In 2016-17 the bank reported net profit of 606 crore as against Rs 568 crore in the previous year, despite substantially higher loan provisioning of Rs 687 crore as against the previous year’s Rs 392 crore. In fact, the growth in bottom line continued through the financial year 2016-17, when most banks reported huge net losses at the cost of menacing NPA. The aggregate deposits grew to 53,600 crore, a growth of seven per cent from the previous year’s level of Rs 50,079 crore. Advances grew 4.96 per cent to Rs 41,435 crore, despite substantially reduced focus on large corporate loans.

It seemed rather than embarking on rapid expansion of book size, the bank management wanted to strengthen its existing position, make the operation more efficient and build a robust business model that delivers stronger bottom line on sustainable basis.Focus on expanding CASA component was one of the strategies. In the year CASA component in the overall liabilities spurted to 27.73 per cent from the previous year’s 23.31 per cent, reassuring a consistent growth in this over the years. In the year 2016-17, the CASA growth was 27.53 per cent on year-on-year basis. In fact, the growth of CASA deposits was significantly higher than the overall deposit growth. This rising component of CASA led to a fall in cost of deposits from 7.06 per cent to 6.15 per cent. The bank is actively looking at shedding the size of high cost deposits as it is building more branches in non-traditional geographies. This focus has been giving it a good result as reflected in the cost of funds, which fell to 6.03 per cent from 6.88 per cent in Q4 in the year 2016-17.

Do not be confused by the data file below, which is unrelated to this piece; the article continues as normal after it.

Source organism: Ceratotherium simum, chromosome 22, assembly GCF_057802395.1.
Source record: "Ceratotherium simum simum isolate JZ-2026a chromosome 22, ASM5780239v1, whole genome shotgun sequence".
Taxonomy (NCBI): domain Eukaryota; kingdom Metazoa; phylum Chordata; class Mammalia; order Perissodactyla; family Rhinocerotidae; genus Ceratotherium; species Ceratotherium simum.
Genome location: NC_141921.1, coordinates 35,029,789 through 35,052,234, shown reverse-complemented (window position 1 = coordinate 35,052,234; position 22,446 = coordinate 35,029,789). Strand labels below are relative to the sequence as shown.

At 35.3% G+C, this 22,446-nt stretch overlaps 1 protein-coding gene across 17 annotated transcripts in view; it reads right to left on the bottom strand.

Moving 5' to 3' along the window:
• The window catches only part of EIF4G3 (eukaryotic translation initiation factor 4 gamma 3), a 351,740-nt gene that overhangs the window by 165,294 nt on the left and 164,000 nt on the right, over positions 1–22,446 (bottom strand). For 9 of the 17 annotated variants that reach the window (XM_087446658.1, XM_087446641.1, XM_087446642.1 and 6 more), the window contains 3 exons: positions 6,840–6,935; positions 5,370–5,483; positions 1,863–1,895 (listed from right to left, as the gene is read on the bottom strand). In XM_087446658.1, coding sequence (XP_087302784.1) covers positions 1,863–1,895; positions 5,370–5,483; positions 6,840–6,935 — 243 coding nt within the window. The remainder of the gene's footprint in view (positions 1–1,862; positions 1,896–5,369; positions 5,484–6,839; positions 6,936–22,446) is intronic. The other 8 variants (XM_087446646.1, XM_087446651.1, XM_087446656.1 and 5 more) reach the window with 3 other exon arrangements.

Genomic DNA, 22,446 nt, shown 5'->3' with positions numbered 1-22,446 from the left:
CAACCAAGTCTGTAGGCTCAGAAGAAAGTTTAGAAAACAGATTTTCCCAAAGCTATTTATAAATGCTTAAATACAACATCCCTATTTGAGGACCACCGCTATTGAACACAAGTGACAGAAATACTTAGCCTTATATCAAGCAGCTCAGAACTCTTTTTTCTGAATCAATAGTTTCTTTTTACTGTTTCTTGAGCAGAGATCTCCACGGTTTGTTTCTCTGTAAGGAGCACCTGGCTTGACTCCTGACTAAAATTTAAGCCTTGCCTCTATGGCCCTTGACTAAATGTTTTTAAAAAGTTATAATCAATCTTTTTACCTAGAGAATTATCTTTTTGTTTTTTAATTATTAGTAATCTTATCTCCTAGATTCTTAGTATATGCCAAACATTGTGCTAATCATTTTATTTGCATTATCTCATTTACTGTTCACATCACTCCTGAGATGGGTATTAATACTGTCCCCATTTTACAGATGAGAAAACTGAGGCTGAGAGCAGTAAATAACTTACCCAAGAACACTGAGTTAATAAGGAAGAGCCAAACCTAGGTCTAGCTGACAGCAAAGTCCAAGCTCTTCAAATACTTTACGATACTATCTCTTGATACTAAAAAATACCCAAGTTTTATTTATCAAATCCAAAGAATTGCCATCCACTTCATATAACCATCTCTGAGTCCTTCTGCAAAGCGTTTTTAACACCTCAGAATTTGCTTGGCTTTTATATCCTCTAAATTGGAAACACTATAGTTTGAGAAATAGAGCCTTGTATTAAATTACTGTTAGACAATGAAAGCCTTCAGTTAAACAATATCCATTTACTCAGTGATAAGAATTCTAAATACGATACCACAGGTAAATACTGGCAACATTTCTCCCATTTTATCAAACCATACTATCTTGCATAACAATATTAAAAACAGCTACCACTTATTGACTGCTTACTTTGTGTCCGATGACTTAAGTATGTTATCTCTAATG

In the last five years the bank has been witnessing a consistent growth, even when the industry has been passing through a dull phase in the last three years. In the financial year ended March 2012, the bank’s total business was Rs 54,317crore, which is now close to Rs 1 trillion. In any yardstick KVB is considered one of the best performers in the industry. Its clout is getting expanded as it moves into new locations and acquires new client base. In fact, KVB is an excellent case study of how traditional clout of a bank cannot be broken and how such banks understand the needs of its traditional customers to stay at the vanguard of their needs at all times. The bank showed its resilience to the changes of the market and regulatory equations, while private banking has been showing a paradigm shift to new generation.